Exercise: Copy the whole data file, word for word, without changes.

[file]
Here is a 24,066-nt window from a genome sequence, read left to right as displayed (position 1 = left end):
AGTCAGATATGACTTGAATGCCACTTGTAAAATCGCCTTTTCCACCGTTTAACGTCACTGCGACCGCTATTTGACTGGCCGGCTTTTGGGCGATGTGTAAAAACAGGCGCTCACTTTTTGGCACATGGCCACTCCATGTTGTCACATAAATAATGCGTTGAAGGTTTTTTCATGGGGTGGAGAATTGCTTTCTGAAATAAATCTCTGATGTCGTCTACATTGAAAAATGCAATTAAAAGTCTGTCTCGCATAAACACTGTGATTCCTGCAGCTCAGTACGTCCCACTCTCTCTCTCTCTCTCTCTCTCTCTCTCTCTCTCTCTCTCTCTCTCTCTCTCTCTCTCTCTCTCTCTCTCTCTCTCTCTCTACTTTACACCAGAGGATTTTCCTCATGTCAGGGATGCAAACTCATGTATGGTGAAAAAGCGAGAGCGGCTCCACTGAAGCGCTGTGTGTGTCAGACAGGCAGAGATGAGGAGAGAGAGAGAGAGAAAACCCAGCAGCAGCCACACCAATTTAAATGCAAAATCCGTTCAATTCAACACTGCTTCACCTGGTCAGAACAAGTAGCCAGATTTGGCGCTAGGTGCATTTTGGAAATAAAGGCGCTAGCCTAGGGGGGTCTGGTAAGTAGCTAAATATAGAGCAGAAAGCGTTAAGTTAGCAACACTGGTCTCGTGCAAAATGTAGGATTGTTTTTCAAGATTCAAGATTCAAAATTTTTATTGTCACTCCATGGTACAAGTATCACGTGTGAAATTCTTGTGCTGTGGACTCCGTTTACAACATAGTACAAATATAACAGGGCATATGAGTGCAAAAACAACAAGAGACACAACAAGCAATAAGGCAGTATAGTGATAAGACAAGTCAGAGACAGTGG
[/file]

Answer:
Here is a 24,066-nt window from a genome sequence, read left to right as displayed (position 1 = left end):
AGTCAGATATGACTTGAATGCCACTTGTAAAATCGCCTTTTCCACCGTTTAACGTCACTGCGACCGCTATTTGACTGGCCGGCTTTTGGGCGATGTGTAAAAACAGGCGCTCACTTTTTGGCACATGGCCACTCCATGTTGTCACATAAATAATGCGTTGAAGGTTTTTTCATGGGGTGGAGAATTGCTTTCTGAAATAAATCTCTGATGTCGTCTACATTGAAAAATGCAATTAAAAGTCTGTCTCGCATAAACACTGTGATTCCTGCAGCTCAGTACGTCCCACTCTCTCTCTCTCTCTCTCTCTCTCTCTCTCTCTCTCTCTCTCTCTCTCTCTCTCTCTCTCTCTCTCTCTCTCTCTCTCTCTACTTTACACCAGAGGATTTTCCTCATGTCAGGGATGCAAACTCATGTATGGTGAAAAAGCGAGAGCGGCTCCACTGAAGCGCTGTGTGTGTCAGACAGGCAGAGATGAGGAGAGAGAGAGAGAGAAAACCCAGCAGCAGCCACACCAATTTAAATGCAAAATCCGTTCAATTCAACACTGCTTCACCTGGTCAGAACAAGTAGCCAGATTTGGCGCTAGGTGCATTTTGGAAATAAAGGCGCTAGCCTAGGGGGGTCTGGTAAGTAGCTAAATATAGAGCAGAAAGCGTTAAGTTAGCAACACTGGTCTCGTGCAAAATGTAGGATTGTTTTTCAAGATTCAAGATTCAAAATTTTTATTGTCACTCCATGGTACAAGTATCACGTGTGAAATTCTTGTGCTGTGGACTCCGTTTACAACATAGTACAAATATAACAGGGCATATGAGTGCAAAAACAACAAGAGACACAACAAGCAATAAGGCAGTATAGTGATAAGACAAGTCAGAGACAGTGG